Avoid visiting during Iran holidays or weekends (around Fridays): Hormuz is a popular domestic destination and Iranians from the mainland tend to flock there to enjoy the beautiful island. Which means that the small attractions tend to be overrun by people. So if you want to enjoy the Silence of the Silence Valley, make sure to time your visit outside these days.
Rainbow Mountains Valley
True to its name, and the reasons why Hormuz Island is nicknamed the Rainbow Island, the Rainbow Mountains is a must-see while on the island.
The site is easily accessible from the main (and only!) road. Make sure to wear sturdy shoes as the ground is uneven, and the rocks sharp.
Valley of Statues
The statues are not obvious, but as it is often the case, they are based on one’s imagination.
What was, however, striking, were how busy the small area was. As this photo can show, it was hard to move around.
Other two top attractions on Hormuz include:
- Museum and Gallery of Dr. Ahmad Nadalian (called Nadalina Museum) features work from the artist of the same name.
- Salt Cave
Hormuz Island Things to Do
Biking Silence Valley to Valley of the Statues
The 2.5-mile (4-km) dirt road is rather rough – broad and deep sinkholes, sharp salt rocks, totally exposed with neither shade nor water – but crossing fantastic moon-like landscape that makes you feel you’re are on another planet. Think Mars even! This area is not to be explored with flipflop and unprepared.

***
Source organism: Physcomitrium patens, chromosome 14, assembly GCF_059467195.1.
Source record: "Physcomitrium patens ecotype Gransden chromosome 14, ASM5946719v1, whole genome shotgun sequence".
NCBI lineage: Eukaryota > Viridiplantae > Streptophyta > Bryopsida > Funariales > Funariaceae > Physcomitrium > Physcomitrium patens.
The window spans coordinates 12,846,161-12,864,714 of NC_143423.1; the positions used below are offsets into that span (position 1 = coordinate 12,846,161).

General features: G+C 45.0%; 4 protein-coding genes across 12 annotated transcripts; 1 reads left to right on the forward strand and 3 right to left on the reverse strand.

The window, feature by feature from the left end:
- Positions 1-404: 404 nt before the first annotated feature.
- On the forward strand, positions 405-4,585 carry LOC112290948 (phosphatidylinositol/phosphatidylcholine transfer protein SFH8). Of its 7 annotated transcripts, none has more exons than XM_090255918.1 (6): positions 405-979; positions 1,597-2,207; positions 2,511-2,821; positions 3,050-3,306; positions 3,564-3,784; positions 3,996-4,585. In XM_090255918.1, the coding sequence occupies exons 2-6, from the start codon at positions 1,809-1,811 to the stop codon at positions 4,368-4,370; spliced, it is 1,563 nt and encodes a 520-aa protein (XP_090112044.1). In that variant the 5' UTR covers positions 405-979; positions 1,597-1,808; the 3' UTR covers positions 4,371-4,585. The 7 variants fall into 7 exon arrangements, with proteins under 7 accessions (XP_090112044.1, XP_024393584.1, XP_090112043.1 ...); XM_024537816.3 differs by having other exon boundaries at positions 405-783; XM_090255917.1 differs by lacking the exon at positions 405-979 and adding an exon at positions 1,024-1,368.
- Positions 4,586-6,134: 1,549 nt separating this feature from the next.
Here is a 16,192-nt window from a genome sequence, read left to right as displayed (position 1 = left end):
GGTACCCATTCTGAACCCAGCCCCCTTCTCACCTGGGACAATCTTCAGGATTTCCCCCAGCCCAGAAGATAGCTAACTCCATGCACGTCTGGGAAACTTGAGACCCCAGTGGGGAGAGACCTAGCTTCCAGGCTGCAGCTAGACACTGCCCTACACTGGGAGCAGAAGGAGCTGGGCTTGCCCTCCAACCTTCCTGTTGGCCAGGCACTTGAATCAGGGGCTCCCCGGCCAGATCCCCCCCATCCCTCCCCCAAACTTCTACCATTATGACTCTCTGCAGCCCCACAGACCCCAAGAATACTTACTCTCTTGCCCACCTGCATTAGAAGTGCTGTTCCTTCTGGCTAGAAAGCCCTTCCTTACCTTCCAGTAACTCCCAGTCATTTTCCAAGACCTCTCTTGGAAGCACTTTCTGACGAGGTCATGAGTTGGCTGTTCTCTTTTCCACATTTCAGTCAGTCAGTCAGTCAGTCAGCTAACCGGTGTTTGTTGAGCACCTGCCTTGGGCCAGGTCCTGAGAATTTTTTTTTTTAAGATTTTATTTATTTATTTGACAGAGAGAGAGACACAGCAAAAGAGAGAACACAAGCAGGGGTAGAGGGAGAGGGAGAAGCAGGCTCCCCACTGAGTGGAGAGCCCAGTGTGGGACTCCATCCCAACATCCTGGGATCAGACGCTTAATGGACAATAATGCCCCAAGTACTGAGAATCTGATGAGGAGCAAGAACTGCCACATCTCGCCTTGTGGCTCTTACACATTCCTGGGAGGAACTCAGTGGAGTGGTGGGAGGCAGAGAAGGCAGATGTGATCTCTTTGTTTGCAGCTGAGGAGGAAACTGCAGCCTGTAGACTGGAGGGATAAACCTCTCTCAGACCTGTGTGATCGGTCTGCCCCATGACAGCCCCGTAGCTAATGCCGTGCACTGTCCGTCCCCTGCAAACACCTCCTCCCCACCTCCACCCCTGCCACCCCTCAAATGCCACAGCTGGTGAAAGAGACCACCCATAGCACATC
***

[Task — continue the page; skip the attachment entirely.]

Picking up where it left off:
After the busy and noisy encounters at the Silence of Valley, we enjoyed the actual silence of that trail. A reminder that even at busy touristy places, you can always find peace, and a way to soak in the beauty of any place. It just takes to a few steps away from the attraction itself, and in our mind, much better experience to appreciate the island of Hormuz.
- We rented our bikes in a small shop on the way to the Portuguese Fort
- Costs were 800,000 IRR for two people for the whole day on old bikes. This price was negotiated down as the original fees were around 100,000 IRR per hour.
Being an island, finding a beach on Hormuz Island is not difficult. One of the most famous beaches in Hormuz is Pink Beach, along with Silver Beach. But the island is packed with small coves, some with soft sand, others with rocks, some flat, a few with sharper cliffs.
You can drive directly to several of these beaches, but you might need to walk for others, passing by bushes, palm trees, or simply nothing.